Procter & Gamble has a big problem in Mexico: poor people and their insistence on buying things in small packets and in little tienditas –those small stores that refuse to disappear despite Wal-Mart’s best efforts.
An article in today’s Wall Street Journal tells us the story of Martina Perez, who makes 120 pesos a day ($11) sewing by hand, and who instead of buying a full-size bottle of Head & Shoulders shampoo, settles for a 0.34 ounce single-use packet which cost about 19 cents. (What is it with poor people and their shopping habits?)
But worry no more. According to the article, P&G has an army of marketing experts and researches who have spent the last 6 years working on how to deal with the popularity of over 600,000 tienditas, or as P&G likes to refer to them: “high-frequency stores.”
The result is a series of amusing marketing techniques that the consumer products giant is employing to stay ahead of the curve and convert elusive store owners:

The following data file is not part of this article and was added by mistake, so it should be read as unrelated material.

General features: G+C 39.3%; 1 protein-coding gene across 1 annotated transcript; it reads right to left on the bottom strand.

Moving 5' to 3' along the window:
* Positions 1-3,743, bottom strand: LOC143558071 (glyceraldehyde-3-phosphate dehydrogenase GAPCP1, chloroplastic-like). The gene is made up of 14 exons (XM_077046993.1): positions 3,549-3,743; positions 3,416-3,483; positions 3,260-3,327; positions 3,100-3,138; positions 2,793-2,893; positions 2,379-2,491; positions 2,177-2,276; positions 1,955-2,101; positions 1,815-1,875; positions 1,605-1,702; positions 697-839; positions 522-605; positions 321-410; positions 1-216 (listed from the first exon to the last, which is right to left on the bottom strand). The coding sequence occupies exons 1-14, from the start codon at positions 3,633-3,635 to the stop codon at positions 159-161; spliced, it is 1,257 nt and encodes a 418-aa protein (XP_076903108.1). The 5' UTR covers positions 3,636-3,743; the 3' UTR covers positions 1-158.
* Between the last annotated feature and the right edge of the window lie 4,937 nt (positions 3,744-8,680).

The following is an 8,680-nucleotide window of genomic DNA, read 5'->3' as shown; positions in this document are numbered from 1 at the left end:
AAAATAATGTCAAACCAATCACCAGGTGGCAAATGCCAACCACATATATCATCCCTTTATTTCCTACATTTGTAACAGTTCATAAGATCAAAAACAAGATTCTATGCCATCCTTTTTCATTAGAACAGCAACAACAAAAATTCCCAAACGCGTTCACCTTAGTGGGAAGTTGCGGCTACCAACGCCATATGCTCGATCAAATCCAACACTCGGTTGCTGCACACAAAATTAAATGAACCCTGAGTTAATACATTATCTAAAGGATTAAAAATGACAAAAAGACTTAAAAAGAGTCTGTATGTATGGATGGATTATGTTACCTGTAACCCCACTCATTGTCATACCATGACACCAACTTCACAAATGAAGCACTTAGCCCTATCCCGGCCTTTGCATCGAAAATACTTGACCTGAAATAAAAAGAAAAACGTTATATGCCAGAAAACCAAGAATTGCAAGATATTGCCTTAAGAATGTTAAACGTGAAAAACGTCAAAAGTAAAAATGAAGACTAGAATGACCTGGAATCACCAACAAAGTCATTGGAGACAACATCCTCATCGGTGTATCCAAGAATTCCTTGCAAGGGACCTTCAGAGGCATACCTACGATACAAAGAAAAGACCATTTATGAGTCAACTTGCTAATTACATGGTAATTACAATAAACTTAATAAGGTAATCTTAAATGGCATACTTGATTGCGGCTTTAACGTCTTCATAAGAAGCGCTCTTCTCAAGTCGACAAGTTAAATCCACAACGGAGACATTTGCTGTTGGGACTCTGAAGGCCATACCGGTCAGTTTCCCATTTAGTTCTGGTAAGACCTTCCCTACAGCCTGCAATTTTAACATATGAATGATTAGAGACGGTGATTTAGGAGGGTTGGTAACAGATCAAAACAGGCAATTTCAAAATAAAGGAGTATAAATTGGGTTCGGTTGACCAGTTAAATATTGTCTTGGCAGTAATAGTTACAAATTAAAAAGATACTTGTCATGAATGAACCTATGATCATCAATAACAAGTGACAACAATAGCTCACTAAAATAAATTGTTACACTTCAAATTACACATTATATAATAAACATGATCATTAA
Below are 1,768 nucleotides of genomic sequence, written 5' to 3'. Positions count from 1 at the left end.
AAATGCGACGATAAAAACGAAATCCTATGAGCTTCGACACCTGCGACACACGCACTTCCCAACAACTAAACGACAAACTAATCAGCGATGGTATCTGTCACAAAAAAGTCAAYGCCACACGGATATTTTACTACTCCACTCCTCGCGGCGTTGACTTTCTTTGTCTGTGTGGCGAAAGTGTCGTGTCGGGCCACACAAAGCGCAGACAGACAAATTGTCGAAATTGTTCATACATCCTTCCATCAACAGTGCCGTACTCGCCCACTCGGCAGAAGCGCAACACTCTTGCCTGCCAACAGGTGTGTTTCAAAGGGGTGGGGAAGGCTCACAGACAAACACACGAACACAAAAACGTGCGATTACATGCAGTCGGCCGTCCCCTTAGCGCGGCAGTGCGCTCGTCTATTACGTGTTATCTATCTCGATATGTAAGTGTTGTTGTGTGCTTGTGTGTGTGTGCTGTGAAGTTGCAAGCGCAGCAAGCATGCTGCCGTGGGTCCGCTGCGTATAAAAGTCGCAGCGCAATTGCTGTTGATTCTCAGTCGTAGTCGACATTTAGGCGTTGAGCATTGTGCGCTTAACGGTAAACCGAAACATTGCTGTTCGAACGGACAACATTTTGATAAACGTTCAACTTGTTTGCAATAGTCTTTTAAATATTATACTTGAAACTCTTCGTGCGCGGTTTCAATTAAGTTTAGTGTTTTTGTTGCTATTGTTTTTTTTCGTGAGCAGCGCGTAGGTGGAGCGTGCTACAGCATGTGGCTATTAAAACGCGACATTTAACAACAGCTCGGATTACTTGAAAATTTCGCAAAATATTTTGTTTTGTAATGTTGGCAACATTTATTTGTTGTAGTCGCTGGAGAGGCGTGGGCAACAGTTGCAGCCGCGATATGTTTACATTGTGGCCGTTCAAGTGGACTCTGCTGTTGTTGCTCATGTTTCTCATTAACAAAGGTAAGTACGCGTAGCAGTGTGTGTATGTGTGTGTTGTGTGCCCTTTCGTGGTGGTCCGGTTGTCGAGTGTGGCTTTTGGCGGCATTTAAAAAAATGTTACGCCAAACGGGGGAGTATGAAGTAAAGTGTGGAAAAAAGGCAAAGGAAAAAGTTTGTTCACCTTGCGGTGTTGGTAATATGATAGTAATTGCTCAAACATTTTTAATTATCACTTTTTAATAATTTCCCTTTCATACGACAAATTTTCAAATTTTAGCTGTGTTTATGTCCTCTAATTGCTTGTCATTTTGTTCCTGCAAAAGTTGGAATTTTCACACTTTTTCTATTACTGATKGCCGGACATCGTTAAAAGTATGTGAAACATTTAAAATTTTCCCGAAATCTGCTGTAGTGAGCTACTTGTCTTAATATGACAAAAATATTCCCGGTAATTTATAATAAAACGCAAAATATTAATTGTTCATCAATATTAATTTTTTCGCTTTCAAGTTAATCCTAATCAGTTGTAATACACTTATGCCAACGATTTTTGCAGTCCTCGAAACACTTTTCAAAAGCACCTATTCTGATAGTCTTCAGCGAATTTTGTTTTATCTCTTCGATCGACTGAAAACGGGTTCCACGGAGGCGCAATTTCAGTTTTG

– Lobbying for better shelf space: company personnel regularly visit the tienditas and offer to tidy the shelves
– The launch of specialized business magazine Tu negocio (Your business) targeting store owners (will they also teach them how to read? I wonder)
– Offer them management tips, such as how to calculate their profit margins
– Employ “reverse engineering” techniques: rather than create an item and then assign a price to it, P&G first consumers what consumers can afford and my personal favorite:
– Populate the ceilings: following a technique that P&G says has been a tremendous success in Asia, the idea is to have the most hanging products from the ceilings. Dangling items, “research shows” can catch shoppers attention more than products sitting on the shelves. “The ceiling is still a virgin location,” said a P&G executive.